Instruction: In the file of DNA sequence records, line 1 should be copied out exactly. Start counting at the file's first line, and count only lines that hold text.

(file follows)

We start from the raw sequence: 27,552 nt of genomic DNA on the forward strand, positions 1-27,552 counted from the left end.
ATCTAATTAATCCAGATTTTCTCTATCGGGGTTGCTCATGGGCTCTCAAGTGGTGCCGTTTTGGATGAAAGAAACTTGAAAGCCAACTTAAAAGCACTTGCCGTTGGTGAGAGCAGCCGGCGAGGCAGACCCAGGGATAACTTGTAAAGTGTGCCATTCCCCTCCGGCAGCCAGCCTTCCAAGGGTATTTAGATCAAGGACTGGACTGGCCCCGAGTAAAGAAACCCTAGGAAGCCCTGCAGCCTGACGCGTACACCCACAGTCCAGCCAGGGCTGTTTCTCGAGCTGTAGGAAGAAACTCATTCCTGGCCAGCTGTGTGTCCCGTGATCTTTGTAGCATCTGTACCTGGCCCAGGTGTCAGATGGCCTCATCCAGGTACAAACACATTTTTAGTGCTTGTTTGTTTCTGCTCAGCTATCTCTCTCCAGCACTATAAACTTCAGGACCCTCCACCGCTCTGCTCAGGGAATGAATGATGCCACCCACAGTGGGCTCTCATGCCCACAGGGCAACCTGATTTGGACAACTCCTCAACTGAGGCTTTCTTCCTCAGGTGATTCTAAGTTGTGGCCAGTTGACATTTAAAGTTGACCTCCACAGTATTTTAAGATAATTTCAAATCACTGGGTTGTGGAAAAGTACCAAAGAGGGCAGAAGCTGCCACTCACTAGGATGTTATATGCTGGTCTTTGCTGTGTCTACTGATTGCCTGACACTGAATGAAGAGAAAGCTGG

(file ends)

We start from the raw sequence: 27,552 nt of genomic DNA on the forward strand, positions 1-27,552 counted from the left end.